As the Eleventh Doctor explains in a deleted scene from the 2010 series;
“Every time the TARDIS materializes in a new location within the first nanosecond of landing it analyses its surroundings, calculates a twelve dimensional map of everything within a thousand mile radius and determines which outer shell would blend in best with the environment.
… And then it disguises itself as a Police Telephone Box from 1963. It’s probably a bit of a fault.”
– The Eleventh Doctor (2010)
At the time, a Police Box was a fairly mundane item one would see on street corners or, as it happened, in a junkyard. For the audience of the 1960s, to think that an old police box could be an alien machine from the future would have been a thing of wonder in and of itself.
The TARDIS appears as a small blue phone box, but within is a vast interior. It is bigger on the inside than it is on the outside. Existing in a different dimension, the TARDIS’s interior goes on seemingly forever. It is quite literally another world existing beyond the doors of a simple, battered, wooden phonebox.
Statues, shadows, plastic manikins, trampolines and pepper pots – Doctor Who has always taken the familiar and given them shades of the unusual, the otherworldly, and the frightening. Sometimes the show takes the same track as Tolkien – living trees for example turn up multiple times.
Back in the 2005 story The End of the World, the Ninth Doctor encounters the Forest of Cheem, an intelligent and inquisitive world leader who witnessed the end of the planet Earth. She also helped save the people on Platform One by sacrificing herself. Much like the Ents and their sacrificial attack on Isengard.
In the 2011 Christmas special, The Doctor, The Widow and the Wardrobe, we were introduced to the Androzani Trees. An intelligent species of trees that were able to shape shift into humanoid forms that somewhat resembled Ents. The Wooden King even had a beard. A Tree-Beard, you might say.
The idea of the woods taking over, becoming sentient and living did not stop there. In the 2014 episode In the Forest of the Night, Peter Capaldi’s Doctor faced a worldwide invasion of trees. Ultimately, the trees were benevolent, rescuing the earth from impending destruction, acting as guardians and sentinels.
Trees taking back the world, defending themselves, or causing mischief is something you will find throughout Tolkien. In The Letters of J.R.R. Tolkien (#241), he says;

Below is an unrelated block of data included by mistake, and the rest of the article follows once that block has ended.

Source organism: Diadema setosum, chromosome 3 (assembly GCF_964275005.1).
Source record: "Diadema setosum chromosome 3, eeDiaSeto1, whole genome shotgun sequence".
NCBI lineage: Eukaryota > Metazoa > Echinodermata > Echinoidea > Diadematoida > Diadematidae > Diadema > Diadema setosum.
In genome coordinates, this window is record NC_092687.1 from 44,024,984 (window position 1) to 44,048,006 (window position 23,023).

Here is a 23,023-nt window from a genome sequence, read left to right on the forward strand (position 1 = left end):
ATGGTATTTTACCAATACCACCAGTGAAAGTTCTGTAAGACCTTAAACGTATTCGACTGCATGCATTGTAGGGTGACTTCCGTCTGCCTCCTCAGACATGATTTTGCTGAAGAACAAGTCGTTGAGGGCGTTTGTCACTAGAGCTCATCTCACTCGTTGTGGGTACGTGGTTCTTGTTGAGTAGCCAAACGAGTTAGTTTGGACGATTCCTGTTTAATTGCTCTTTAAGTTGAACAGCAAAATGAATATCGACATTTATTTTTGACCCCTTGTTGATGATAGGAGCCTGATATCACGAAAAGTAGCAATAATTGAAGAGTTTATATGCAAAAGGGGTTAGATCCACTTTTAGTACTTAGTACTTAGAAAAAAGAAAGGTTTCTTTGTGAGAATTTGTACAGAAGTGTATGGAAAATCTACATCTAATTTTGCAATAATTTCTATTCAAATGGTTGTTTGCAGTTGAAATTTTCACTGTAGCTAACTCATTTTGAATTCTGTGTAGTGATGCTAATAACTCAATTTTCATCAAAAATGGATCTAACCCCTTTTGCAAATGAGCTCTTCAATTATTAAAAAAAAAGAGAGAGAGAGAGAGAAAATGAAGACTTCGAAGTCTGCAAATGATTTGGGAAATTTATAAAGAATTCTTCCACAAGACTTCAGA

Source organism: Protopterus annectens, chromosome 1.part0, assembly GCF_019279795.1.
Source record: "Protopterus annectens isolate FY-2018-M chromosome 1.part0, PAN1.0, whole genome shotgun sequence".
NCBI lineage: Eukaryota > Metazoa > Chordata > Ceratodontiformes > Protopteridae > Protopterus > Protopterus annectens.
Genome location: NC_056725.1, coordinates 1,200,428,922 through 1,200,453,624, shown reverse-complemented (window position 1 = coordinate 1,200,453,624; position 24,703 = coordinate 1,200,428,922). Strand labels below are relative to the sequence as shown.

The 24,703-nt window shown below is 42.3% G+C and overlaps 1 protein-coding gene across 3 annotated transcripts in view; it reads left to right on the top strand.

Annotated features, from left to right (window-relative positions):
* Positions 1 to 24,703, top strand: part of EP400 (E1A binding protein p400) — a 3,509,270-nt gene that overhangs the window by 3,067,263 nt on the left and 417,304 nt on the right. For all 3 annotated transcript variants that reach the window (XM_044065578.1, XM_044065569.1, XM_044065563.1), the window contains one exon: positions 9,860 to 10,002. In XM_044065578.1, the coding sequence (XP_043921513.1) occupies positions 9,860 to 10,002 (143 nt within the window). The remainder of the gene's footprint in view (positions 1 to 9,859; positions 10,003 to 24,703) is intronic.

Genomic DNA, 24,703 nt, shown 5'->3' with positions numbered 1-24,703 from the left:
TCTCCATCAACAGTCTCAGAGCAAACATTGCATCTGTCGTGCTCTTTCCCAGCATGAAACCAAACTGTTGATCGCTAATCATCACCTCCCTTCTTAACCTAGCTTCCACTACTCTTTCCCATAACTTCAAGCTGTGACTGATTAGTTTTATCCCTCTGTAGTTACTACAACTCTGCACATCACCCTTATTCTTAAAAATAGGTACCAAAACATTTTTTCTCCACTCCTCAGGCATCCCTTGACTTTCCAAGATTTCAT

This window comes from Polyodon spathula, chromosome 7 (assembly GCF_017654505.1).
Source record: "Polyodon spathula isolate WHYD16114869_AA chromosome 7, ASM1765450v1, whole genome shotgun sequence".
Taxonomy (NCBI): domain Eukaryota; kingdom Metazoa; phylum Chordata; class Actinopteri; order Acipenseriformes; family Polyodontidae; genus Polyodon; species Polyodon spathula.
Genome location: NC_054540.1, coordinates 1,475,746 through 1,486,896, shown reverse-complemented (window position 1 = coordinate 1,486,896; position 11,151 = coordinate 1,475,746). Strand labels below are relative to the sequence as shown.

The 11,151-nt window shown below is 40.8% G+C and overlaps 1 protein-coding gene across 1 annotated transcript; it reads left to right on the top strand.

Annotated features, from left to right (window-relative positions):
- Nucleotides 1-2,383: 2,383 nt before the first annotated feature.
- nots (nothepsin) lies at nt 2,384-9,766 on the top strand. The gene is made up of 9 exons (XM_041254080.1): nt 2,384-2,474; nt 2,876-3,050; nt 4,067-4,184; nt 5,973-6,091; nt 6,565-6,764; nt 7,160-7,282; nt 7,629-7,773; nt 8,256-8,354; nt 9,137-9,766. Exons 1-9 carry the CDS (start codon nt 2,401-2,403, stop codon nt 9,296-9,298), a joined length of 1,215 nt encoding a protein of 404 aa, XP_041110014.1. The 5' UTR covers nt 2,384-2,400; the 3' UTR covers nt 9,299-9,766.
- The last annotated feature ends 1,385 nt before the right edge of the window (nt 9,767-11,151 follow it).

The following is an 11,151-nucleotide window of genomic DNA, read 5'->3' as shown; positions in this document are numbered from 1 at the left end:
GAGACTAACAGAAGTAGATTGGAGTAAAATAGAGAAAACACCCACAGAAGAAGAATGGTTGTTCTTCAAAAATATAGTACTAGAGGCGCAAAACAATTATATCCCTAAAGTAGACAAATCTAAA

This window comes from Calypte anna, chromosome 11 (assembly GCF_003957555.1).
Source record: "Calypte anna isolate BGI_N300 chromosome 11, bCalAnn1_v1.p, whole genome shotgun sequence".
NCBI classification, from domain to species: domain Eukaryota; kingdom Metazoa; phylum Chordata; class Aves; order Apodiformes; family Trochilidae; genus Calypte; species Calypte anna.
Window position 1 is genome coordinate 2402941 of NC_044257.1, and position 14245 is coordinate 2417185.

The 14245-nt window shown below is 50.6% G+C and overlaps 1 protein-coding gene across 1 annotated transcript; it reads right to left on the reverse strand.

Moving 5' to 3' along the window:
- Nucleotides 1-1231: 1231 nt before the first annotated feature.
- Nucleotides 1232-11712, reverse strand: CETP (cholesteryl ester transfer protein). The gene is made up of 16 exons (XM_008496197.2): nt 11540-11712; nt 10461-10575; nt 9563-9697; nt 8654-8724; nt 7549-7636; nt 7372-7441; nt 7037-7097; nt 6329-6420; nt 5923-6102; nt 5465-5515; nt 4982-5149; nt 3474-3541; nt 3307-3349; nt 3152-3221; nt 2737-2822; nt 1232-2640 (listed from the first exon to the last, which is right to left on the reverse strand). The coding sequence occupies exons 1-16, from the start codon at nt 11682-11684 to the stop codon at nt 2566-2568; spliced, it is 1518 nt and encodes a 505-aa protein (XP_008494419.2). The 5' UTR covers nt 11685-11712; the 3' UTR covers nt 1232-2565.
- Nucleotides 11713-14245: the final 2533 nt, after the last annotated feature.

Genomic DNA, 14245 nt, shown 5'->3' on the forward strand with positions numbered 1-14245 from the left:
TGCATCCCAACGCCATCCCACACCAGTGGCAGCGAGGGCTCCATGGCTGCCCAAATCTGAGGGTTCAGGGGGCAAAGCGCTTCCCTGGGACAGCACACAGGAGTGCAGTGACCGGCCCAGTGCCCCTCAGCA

“Every tree has its enemy, few have an advocate. (Too often the hate is irrational, a fear of anything large and alive, and not easily tamed or destroyed, though it may clothe itself in rational terms.)”
– The Letters of JRR Tolkien # 241
This seems very much like something the Doctor would say about many of the monsters he has encountered. So often his reaction is to reason with them, to seek out a peace and understanding. In the words of Christopher Eccleston, the Ninth Doctor…
“It’s a kind of celebration of life in all its forms. [The Doctor] doesn’t react with horror when he sees a blue, three-headed monster. He reacts with wonder, and I think that’s a very important message to send out to children.”
– Christopher Eccleston – BBC Interview 2005
For the Doctor, the wonder of the world – discovering and helping people – is one of his great motivators. He is eternally fascinated with people, with their little lives and their great destinies. For the most part, he doesn’t see simply a young woman working in a shop, but an adventurer who can have more life in a few years than many have in decades. He doesn’t see just a tired medical student, he sees someone who can walk the earth and bring down a tyrant. He doesn’t just see a temp working job after job, but the most important woman in the universe.
Likewise, Gandalf does not see just a little hobbit with funny quirks and a peaceful life, he sees the potential to change the world and bring down a dark lord. He too is a wanderer, a traveller from a distant, otherworldly realm and his powers are beyond those of the people around him.
The wise old wizard figure is so often used in fantasy as the mentor and guide, but in Doctor Who, he is the hero. However, the Doctor does not see himself as a hero and seems to actively resent the idea at times. He is offered praise and power several times – he brings down regimes and dethrones tyrants, often to be offered the throne, and yet turns it down. He does not see himself as one suited to power, perhaps because he has seen what it does to people so often.
In a special extra scene for the 2010 episode Flesh and Stone, the Doctor refers to himself as a ‘space Gandalf’. The comparison makes a sort of sense when you see it from the Doctor’s point of view. They are both wise beyond human capabilities, a little eccentric and silly at times, and possess abilities that many would call magical. They also both have a tendency to come back from the dead in a new slightly changed persona and costume.